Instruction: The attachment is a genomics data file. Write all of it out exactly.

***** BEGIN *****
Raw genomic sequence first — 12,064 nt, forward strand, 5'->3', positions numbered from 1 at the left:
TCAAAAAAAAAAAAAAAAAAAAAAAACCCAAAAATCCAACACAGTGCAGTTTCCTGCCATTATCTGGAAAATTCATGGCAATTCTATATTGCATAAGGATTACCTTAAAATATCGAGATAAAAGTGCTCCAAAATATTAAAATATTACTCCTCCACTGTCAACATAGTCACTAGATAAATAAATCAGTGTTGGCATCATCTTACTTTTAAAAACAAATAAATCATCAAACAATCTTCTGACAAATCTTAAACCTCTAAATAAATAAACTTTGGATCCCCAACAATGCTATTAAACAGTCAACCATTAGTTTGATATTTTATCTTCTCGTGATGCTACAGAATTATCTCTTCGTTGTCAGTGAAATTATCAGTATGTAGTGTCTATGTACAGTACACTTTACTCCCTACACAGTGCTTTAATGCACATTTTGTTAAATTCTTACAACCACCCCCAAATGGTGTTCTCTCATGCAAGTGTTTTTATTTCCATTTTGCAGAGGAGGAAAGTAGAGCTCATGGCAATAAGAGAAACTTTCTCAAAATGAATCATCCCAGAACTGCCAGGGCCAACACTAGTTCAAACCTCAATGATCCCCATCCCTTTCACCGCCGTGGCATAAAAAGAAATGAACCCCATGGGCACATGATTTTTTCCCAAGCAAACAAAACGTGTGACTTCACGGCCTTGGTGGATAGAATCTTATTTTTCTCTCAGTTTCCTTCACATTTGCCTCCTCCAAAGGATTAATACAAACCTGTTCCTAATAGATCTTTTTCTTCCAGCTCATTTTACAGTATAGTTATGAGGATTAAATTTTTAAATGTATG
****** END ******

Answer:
Raw genomic sequence first — 12,064 nt, forward strand, 5'->3', positions numbered from 1 at the left:
TCAAAAAAAAAAAAAAAAAAAAAAAACCCAAAAATCCAACACAGTGCAGTTTCCTGCCATTATCTGGAAAATTCATGGCAATTCTATATTGCATAAGGATTACCTTAAAATATCGAGATAAAAGTGCTCCAAAATATTAAAATATTACTCCTCCACTGTCAACATAGTCACTAGATAAATAAATCAGTGTTGGCATCATCTTACTTTTAAAAACAAATAAATCATCAAACAATCTTCTGACAAATCTTAAACCTCTAAATAAATAAACTTTGGATCCCCAACAATGCTATTAAACAGTCAACCATTAGTTTGATATTTTATCTTCTCGTGATGCTACAGAATTATCTCTTCGTTGTCAGTGAAATTATCAGTATGTAGTGTCTATGTACAGTACACTTTACTCCCTACACAGTGCTTTAATGCACATTTTGTTAAATTCTTACAACCACCCCCAAATGGTGTTCTCTCATGCAAGTGTTTTTATTTCCATTTTGCAGAGGAGGAAAGTAGAGCTCATGGCAATAAGAGAAACTTTCTCAAAATGAATCATCCCAGAACTGCCAGGGCCAACACTAGTTCAAACCTCAATGATCCCCATCCCTTTCACCGCCGTGGCATAAAAAGAAATGAACCCCATGGGCACATGATTTTTTCCCAAGCAAACAAAACGTGTGACTTCACGGCCTTGGTGGATAGAATCTTATTTTTCTCTCAGTTTCCTTCACATTTGCCTCCTCCAAAGGATTAATACAAACCTGTTCCTAATAGATCTTTTTCTTCCAGCTCATTTTACAGTATAGTTATGAGGATTAAATTTTTAAATGTATG